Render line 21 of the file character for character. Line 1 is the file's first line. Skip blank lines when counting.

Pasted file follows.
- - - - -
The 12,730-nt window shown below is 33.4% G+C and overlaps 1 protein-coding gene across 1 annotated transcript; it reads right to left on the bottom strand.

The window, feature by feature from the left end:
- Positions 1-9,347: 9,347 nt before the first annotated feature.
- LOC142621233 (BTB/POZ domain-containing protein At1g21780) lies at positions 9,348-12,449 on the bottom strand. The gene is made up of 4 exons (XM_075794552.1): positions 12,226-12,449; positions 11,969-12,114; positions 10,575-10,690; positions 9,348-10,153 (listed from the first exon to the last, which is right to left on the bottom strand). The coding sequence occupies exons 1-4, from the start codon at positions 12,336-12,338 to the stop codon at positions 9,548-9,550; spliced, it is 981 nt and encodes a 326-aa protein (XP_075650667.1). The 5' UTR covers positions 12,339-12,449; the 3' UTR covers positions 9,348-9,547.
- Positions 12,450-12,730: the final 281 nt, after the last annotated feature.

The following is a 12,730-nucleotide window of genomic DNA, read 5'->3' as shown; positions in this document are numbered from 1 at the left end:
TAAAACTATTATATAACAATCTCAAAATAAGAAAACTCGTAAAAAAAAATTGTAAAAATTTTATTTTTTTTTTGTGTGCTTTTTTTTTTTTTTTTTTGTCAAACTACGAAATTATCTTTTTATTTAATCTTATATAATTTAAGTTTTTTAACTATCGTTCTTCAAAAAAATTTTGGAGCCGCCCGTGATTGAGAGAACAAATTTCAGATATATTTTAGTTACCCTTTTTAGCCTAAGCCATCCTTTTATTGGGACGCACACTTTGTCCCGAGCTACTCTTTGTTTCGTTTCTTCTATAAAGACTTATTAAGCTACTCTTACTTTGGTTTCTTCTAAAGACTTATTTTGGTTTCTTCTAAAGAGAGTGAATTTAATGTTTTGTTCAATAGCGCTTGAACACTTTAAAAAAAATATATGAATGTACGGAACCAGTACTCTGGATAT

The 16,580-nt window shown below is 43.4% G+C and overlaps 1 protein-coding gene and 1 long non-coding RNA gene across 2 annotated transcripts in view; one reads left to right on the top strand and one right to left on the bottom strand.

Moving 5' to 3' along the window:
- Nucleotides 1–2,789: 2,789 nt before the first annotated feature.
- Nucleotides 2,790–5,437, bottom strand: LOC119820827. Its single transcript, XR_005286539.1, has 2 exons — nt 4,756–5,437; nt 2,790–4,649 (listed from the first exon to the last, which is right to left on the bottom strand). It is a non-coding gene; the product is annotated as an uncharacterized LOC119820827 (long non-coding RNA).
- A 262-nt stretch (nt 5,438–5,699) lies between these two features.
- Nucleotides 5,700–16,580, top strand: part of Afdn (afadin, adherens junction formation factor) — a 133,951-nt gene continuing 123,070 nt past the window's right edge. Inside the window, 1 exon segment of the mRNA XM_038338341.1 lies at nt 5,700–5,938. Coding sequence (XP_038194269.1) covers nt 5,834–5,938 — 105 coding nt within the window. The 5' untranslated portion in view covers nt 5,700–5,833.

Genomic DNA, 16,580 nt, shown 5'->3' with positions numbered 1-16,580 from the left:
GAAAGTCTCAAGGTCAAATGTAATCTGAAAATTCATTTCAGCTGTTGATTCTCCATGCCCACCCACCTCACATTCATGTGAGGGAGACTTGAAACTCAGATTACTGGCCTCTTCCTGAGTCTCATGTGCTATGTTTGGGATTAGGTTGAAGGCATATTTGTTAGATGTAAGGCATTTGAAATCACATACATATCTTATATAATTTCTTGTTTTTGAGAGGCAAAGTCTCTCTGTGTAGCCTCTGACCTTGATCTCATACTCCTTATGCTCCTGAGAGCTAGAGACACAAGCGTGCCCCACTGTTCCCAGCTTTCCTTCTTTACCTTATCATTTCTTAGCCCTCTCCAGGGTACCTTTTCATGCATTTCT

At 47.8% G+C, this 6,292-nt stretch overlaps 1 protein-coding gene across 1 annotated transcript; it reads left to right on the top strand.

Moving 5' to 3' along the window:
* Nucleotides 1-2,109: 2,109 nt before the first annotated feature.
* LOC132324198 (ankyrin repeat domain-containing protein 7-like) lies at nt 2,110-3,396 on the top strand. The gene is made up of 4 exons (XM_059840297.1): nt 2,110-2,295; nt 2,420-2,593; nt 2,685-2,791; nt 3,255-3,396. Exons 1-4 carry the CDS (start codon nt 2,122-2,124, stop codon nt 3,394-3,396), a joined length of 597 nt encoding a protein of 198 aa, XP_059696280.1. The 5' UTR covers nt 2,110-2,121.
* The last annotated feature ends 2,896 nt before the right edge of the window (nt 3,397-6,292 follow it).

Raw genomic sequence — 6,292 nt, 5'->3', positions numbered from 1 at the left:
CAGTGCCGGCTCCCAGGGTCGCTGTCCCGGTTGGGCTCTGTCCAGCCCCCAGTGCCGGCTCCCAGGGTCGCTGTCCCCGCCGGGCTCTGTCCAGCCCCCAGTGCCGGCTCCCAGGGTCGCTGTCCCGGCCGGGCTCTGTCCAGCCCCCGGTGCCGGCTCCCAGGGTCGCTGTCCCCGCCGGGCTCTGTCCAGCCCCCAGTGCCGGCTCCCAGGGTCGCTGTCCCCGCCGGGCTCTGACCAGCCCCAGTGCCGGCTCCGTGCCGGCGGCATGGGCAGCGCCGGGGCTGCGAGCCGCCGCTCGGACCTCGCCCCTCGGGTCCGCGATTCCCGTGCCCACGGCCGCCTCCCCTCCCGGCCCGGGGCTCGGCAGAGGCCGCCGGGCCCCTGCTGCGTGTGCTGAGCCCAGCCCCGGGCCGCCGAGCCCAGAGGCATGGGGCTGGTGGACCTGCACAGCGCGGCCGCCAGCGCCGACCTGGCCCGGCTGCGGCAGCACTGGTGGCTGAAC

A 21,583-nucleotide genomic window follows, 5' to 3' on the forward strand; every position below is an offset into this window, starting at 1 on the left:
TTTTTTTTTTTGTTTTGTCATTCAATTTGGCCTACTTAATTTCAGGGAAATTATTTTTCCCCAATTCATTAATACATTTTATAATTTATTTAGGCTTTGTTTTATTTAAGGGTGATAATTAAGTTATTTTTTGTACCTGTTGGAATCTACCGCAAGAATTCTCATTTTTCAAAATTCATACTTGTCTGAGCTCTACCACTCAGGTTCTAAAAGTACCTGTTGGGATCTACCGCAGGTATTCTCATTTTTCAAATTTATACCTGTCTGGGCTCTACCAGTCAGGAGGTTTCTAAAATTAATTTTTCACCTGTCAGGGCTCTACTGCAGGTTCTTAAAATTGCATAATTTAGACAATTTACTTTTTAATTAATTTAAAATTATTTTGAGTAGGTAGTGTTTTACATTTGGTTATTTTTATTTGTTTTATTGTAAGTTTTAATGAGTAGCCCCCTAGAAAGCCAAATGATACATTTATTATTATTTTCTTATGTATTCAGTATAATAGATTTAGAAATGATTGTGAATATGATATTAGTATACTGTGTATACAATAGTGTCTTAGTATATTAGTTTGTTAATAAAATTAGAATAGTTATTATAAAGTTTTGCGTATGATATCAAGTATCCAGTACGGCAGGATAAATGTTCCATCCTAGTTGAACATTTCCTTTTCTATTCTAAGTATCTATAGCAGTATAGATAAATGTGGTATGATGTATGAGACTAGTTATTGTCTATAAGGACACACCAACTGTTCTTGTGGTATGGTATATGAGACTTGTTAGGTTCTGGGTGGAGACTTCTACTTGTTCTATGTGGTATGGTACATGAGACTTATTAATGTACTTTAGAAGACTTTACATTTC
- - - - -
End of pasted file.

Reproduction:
Raw genomic sequence — 6,292 nt, 5'->3', positions numbered from 1 at the left: